Crime and Conflict: The New Challenge for Peacebuilding

Jessie Banfield is an 11-year veteran of International Alert, leading policy and research activities on economic dimensions of peace and conflict as Country Manager in Uganda, and Africa Programme Manager. Since recently leaving Alert, she has been working as an independent consultant. Since recently leaving Alert, she has been working as an independent consultant. 4

Organized crime, long considered a law and order problem, is now becoming part of development policy and other agendas. This shift reflects growing recognition that armed violence and associated fragility related to organized crime require that policymakers and practitioners work across all related sectors: law enforcement and crime prevention, security and diplomacy, development and peacebuilding, and public health.

Designing interventions that draw on the scope of skills and approaches of peacebuilders is critical to a new generation of crime responses. Several areas are especially important:

  • Rounded conflict analysis of the nexus of organized crime, armed violence, and fragility in any given context, understanding the political economy, and differentiating among root causes, proximate causes, and triggers will help inform more holistic responses.
  • Often initiated, facilitated, and sustained by impartial or expert third parties, dialogue on conflict issues will incorporate and empower the actors involved in and affected by the problem to generate solutions together.
  • Lasting solutions — despite the tendency of traditional law and order approaches to exclude civil society perspectives — will be found in civic activism and empowerment.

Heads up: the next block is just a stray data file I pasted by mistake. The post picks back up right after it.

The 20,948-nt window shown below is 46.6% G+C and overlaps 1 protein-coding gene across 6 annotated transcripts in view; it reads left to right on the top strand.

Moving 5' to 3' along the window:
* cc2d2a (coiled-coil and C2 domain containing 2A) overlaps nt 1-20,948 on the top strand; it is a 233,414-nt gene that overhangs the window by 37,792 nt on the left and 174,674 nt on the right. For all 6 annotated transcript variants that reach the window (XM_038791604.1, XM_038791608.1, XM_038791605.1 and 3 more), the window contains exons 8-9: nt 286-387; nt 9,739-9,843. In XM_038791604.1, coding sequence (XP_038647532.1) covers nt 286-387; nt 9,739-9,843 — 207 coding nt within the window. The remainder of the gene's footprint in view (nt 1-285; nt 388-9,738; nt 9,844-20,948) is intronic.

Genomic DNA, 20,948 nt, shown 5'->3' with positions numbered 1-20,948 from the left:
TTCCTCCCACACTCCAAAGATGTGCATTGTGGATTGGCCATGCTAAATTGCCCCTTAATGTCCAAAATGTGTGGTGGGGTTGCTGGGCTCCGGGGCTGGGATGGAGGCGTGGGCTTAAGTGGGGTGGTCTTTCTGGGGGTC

International Alert’s research in Rio de Janeiro, the Mano River Union countries of West Africa, and the Philippines, points to five priority areas for addressing organized crime and fragility:

  1. Ensuring ‘do no harm’ law enforcement. Learning from experiences in which law enforcement led
    to an increase in violence is critical. Conflict-sensitive approaches would enhance this effort.
  2. Improving analysis and information flow. Enormous knowledge gaps remain, particularly in the public realm. Greater analytical purchase across all global, national, and localized dimensions will facilitate better monitoring of the impact of policy responses.
  3. Dealing with predatory power holders and the link between organized crime and politics. Current state-building approaches require a deeper understanding of the role of predatory power holders. Steps can be taken to narrow the boundary between crime and politics as well as encouraging experiences of factoring criminal agendas into peace negotiations and processes.
  4. Tackling crime incentive structures, including widening inequality. A better understanding of why individuals are drawn into crime is imperative. Targeted livelihood opportunities for at-risk populations as a direct response is one potential area of focus.
  5. Disrupting globalized market structures. Developed countries that receive and consume illegal goods need to address their side of the problem as much as producer and intermediary countries need to deal with theirs. The debates are detailed and complex. Meaningful reflection has begun but must accelerate if transformation of the difficult issues at hand is to be achieved.

Adapted from Jessie Banfield, Crime and Conflict The New Challenge for Peacebuilding (London: International Alert, 2014).


Join the Conversation